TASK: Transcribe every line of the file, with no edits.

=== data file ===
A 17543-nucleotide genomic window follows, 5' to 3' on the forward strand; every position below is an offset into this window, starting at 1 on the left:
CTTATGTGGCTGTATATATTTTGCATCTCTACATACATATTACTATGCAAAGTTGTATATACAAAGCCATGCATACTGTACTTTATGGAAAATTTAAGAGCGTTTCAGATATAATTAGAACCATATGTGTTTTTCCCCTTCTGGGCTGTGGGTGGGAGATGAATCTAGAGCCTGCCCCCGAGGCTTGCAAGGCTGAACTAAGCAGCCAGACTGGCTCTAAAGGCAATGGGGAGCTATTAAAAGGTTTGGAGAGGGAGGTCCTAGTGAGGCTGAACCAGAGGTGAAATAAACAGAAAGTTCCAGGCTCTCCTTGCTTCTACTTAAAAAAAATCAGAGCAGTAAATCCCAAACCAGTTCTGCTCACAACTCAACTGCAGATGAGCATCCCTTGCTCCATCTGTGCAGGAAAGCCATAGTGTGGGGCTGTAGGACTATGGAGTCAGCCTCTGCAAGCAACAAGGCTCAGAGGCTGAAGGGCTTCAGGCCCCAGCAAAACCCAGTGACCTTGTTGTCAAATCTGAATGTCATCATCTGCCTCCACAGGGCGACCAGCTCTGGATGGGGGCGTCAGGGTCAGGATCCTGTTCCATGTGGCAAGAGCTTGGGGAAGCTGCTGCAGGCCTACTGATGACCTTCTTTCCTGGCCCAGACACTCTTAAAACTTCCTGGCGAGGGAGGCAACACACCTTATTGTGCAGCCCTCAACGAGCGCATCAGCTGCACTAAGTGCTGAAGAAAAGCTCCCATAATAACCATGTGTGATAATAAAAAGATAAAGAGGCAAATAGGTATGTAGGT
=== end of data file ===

A 17543-nucleotide genomic window follows, 5' to 3' on the forward strand; every position below is an offset into this window, starting at 1 on the left:
CTTATGTGGCTGTATATATTTTGCATCTCTACATACATATTACTATGCAAAGTTGTATATACAAAGCCATGCATACTGTACTTTATGGAAAATTTAAGAGCGTTTCAGATATAATTAGAACCATATGTGTTTTTCCCCTTCTGGGCTGTGGGTGGGAGATGAATCTAGAGCCTGCCCCCGAGGCTTGCAAGGCTGAACTAAGCAGCCAGACTGGCTCTAAAGGCAATGGGGAGCTATTAAAAGGTTTGGAGAGGGAGGTCCTAGTGAGGCTGAACCAGAGGTGAAATAAACAGAAAGTTCCAGGCTCTCCTTGCTTCTACTTAAAAAAAATCAGAGCAGTAAATCCCAAACCAGTTCTGCTCACAACTCAACTGCAGATGAGCATCCCTTGCTCCATCTGTGCAGGAAAGCCATAGTGTGGGGCTGTAGGACTATGGAGTCAGCCTCTGCAAGCAACAAGGCTCAGAGGCTGAAGGGCTTCAGGCCCCAGCAAAACCCAGTGACCTTGTTGTCAAATCTGAATGTCATCATCTGCCTCCACAGGGCGACCAGCTCTGGATGGGGGCGTCAGGGTCAGGATCCTGTTCCATGTGGCAAGAGCTTGGGGAAGCTGCTGCAGGCCTACTGATGACCTTCTTTCCTGGCCCAGACACTCTTAAAACTTCCTGGCGAGGGAGGCAACACACCTTATTGTGCAGCCCTCAACGAGCGCATCAGCTGCACTAAGTGCTGAAGAAAAGCTCCCATAATAACCATGTGTGATAATAAAAAGATAAAGAGGCAAATAGGTATGTAGGT